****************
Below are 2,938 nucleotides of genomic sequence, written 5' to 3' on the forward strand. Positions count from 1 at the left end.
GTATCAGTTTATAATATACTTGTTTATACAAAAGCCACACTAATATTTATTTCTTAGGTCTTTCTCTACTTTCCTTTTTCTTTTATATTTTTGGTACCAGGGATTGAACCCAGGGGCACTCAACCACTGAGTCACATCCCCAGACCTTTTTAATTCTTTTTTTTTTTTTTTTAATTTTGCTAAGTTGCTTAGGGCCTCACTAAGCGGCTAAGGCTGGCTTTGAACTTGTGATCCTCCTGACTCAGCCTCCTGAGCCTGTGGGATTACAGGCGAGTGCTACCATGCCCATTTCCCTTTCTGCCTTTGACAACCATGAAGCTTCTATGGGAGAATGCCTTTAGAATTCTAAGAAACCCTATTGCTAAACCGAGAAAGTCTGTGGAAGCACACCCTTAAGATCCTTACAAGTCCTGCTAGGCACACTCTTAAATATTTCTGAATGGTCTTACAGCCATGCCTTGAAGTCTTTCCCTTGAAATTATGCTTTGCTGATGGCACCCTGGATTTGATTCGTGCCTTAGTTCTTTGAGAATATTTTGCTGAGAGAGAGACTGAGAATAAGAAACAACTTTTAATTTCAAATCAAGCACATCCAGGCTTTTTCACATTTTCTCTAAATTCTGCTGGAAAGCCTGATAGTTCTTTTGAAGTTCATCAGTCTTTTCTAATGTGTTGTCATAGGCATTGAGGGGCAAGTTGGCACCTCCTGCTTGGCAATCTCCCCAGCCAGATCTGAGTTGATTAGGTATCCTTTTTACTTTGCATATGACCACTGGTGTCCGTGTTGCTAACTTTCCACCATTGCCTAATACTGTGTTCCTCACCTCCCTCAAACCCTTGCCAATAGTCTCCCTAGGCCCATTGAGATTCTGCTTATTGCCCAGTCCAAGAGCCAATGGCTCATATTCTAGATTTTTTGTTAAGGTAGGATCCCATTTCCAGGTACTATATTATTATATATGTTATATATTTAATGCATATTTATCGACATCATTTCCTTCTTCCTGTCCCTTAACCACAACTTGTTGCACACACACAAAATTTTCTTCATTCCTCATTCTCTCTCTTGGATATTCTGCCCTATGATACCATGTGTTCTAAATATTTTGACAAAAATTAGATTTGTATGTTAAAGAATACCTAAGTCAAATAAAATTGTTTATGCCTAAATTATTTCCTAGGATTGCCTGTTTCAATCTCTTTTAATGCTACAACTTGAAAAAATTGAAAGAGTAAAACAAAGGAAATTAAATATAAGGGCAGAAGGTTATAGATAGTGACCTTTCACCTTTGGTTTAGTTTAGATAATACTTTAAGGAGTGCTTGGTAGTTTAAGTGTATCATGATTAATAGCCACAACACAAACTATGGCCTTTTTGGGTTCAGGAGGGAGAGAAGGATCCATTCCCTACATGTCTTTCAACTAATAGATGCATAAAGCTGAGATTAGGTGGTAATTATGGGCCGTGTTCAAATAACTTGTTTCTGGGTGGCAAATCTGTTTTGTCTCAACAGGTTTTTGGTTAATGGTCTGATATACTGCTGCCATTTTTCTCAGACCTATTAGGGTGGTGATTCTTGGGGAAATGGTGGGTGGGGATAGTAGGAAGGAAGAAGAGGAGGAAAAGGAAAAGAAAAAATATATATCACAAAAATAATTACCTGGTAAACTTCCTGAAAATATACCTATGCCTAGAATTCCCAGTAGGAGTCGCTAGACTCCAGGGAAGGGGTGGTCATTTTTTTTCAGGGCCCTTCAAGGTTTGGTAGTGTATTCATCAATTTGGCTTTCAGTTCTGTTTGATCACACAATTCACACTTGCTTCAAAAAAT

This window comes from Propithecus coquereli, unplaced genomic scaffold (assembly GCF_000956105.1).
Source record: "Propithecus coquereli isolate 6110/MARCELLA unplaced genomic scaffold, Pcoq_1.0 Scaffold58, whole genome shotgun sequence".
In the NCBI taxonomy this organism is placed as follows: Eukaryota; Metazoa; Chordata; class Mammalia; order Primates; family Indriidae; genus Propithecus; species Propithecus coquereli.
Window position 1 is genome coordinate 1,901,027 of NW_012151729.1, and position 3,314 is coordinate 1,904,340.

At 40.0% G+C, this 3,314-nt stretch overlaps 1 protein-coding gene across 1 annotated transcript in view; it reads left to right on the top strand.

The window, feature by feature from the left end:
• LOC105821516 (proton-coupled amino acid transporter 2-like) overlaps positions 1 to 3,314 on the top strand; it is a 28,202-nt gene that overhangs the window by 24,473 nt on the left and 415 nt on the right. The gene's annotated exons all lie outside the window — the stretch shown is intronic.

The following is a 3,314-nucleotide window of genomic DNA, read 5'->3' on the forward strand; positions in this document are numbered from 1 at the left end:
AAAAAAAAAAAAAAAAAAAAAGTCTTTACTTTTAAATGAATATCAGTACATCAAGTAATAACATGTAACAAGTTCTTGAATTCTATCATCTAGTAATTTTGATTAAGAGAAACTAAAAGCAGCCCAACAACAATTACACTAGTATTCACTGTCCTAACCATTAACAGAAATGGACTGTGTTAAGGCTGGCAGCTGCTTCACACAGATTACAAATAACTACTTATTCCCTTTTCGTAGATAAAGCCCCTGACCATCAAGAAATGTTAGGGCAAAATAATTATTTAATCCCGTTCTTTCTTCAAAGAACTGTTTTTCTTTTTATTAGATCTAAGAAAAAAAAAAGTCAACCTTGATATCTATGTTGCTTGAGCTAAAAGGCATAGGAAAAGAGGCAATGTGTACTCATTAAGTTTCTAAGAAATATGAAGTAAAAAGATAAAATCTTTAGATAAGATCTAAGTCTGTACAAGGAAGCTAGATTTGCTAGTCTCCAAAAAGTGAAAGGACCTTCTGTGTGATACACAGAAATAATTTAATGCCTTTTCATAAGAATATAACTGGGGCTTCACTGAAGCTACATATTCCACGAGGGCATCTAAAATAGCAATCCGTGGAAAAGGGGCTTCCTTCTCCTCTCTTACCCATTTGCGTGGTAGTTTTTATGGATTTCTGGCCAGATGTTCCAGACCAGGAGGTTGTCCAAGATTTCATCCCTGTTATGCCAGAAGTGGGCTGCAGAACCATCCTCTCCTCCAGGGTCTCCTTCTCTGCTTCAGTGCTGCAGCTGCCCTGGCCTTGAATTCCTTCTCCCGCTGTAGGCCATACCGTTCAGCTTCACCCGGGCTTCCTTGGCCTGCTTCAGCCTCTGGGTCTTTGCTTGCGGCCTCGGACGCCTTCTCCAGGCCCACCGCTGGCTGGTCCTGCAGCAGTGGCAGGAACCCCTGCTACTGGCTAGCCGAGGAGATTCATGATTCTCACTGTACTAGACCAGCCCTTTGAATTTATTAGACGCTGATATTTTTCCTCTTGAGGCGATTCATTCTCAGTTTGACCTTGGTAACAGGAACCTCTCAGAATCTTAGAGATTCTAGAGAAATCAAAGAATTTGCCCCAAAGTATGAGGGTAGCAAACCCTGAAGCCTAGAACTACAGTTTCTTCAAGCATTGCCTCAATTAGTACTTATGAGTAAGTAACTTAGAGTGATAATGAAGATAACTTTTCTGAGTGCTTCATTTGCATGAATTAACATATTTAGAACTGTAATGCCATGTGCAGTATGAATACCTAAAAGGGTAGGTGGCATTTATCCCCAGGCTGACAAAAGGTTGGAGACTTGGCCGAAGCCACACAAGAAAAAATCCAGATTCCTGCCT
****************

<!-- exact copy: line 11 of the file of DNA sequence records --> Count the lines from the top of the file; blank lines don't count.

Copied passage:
AAAAAAAAAAAAAAAAAAAAAGTCTTTACTTTTAAATGAATATCAGTACATCAAGTAATAACATGTAACAAGTTCTTGAATTCTATCATCTAGTAATTTTGATTAAGAGAAACTAAAAGCAGCCCAACAACAATTACACTAGTATTCACTGTCCTAACCATTAACAGAAATGGACTGTGTTAAGGCTGGCAGCTGCTTCACACAGATTACAAATAACTACTTATTCCCTTTTCGTAGATAAAGCCCCTGACCATCAAGAAATGTTAGGGCAAAATAATTATTTAATCCCGTTCTTTCTTCAAAGAACTGTTTTTCTTTTTATTAGATCTAAGAAAAAAAAAAGTCAACCTTGATATCTATGTTGCTTGAGCTAAAAGGCATAGGAAAAGAGGCAATGTGTACTCATTAAGTTTCTAAGAAATATGAAGTAAAAAGATAAAATCTTTAGATAAGATCTAAGTCTGTACAAGGAAGCTAGATTTGCTAGTCTCCAAAAAGTGAAAGGACCTTCTGTGTGATACACAGAAATAATTTAATGCCTTTTCATAAGAATATAACTGGGGCTTCACTGAAGCTACATATTCCACGAGGGCATCTAAAATAGCAATCCGTGGAAAAGGGGCTTCCTTCTCCTCTCTTACCCATTTGCGTGGTAGTTTTTATGGATTTCTGGCCAGATGTTCCAGACCAGGAGGTTGTCCAAGATTTCATCCCTGTTATGCCAGAAGTGGGCTGCAGAACCATCCTCTCCTCCAGGGTCTCCTTCTCTGCTTCAGTGCTGCAGCTGCCCTGGCCTTGAATTCCTTCTCCCGCTGTAGGCCATACCGTTCAGCTTCACCCGGGCTTCCTTGGCCTGCTTCAGCCTCTGGGTCTTTGCTTGCGGCCTCGGACGCCTTCTCCAGGCCCACCGCTGGCTGGTCCTGCAGCAGTGGCAGGAACCCCTGCTACTGGCTAGCCGAGGAGATTCATGATTCTCACTGTACTAGACCAGCCCTTTGAATTTATTAGACGCTGATATTTTTCCTCTTGAGGCGATTCATTCTCAGTTTGACCTTGGTAACAGGAACCTCTCAGAATCTTAGAGATTCTAGAGAAATCAAAGAATTTGCCCCAAAGTATGAGGGTAGCAAACCCTGAAGCCTAGAACTACAGTTTCTTCAAGCATTGCCTCAATTAGTACTTATGAGTAAGTAACTTAGAGTGATAATGAAGATAACTTTTCTGAGTGCTTCATTTGCATGAATTAACATATTTAGAACTGTAATGCCATGTGCAGTATGAATACCTAAAAGGGTAGGTGGCATTTATCCCCAGGCTGACAAAAGGTTGGAGACTTGGCCGAAGCCACACAAGAAAAAATCCAGATTCCTGCCT